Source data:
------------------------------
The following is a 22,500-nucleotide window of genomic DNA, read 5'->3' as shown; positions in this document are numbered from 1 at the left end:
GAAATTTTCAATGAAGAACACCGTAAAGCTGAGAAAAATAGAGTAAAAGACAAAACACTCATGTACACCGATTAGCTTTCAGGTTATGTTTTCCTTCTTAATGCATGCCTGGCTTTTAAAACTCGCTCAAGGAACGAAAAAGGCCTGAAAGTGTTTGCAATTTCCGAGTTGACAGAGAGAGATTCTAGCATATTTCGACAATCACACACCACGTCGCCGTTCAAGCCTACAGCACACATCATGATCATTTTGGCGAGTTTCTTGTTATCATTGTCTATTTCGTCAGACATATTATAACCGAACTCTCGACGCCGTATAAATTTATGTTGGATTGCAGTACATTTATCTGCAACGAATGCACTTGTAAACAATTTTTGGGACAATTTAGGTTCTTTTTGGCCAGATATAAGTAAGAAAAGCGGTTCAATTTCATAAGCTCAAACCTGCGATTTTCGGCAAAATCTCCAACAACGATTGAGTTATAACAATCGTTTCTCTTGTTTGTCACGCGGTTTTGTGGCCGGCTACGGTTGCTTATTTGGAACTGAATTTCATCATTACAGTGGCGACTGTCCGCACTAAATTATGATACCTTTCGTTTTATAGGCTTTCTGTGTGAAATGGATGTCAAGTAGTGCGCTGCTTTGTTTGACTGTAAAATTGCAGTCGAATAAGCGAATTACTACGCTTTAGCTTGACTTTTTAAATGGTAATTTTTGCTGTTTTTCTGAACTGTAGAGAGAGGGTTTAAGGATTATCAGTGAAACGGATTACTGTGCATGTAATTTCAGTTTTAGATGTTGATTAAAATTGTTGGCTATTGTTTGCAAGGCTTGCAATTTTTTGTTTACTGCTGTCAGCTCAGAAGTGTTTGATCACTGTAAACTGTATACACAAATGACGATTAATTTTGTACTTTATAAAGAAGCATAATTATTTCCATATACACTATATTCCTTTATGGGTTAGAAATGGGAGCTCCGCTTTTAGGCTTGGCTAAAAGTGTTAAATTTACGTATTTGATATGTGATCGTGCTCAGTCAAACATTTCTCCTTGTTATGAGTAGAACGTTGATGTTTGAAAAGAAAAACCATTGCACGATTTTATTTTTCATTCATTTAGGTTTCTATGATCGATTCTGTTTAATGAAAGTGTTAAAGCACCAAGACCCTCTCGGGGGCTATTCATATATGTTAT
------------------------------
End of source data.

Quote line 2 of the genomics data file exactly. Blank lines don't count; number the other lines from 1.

GAAATTTTCAATGAAGAACACCGTAAAGCTGAGAAAAATAGAGTAAAAGACAAAACACTCATGTACACCGATTAGCTTTCAGGTTATGTTTTCCTTCTTAATGCATGCCTGGCTTTTAAAACTCGCTCAAGGAACGAAAAAGGCCTGAAAGTGTTTGCAATTTCCGAGTTGACAGAGAGAGATTCTAGCATATTTCGACAATCACACACCACGTCGCCGTTCAAGCCTACAGCACACATCATGATCATTTTGGCGAGTTTCTTGTTATCATTGTCTATTTCGTCAGACATATTATAACCGAACTCTCGACGCCGTATAAATTTATGTTGGATTGCAGTACATTTATCTGCAACGAATGCACTTGTAAACAATTTTTGGGACAATTTAGGTTCTTTTTGGCCAGATATAAGTAAGAAAAGCGGTTCAATTTCATAAGCTCAAACCTGCGATTTTCGGCAAAATCTCCAACAACGATTGAGTTATAACAATCGTTTCTCTTGTTTGTCACGCGGTTTTGTGGCCGGCTACGGTTGCTTATTTGGAACTGAATTTCATCATTACAGTGGCGACTGTCCGCACTAAATTATGATACCTTTCGTTTTATAGGCTTTCTGTGTGAAATGGATGTCAAGTAGTGCGCTGCTTTGTTTGACTGTAAAATTGCAGTCGAATAAGCGAATTACTACGCTTTAGCTTGACTTTTTAAATGGTAATTTTTGCTGTTTTTCTGAACTGTAGAGAGAGGGTTTAAGGATTATCAGTGAAACGGATTACTGTGCATGTAATTTCAGTTTTAGATGTTGATTAAAATTGTTGGCTATTGTTTGCAAGGCTTGCAATTTTTTGTTTACTGCTGTCAGCTCAGAAGTGTTTGATCACTGTAAACTGTATACACAAATGACGATTAATTTTGTACTTTATAAAGAAGCATAATTATTTCCATATACACTATATTCCTTTATGGGTTAGAAATGGGAGCTCCGCTTTTAGGCTTGGCTAAAAGTGTTAAATTTACGTATTTGATATGTGATCGTGCTCAGTCAAACATTTCTCCTTGTTATGAGTAGAACGTTGATGTTTGAAAAGAAAAACCATTGCACGATTTTATTTTTCATTCATTTAGGTTTCTATGATCGATTCTGTTTAATGAAAGTGTTAAAGCACCAAGACCCTCTCGGGGGCTATTCATATATGTTAT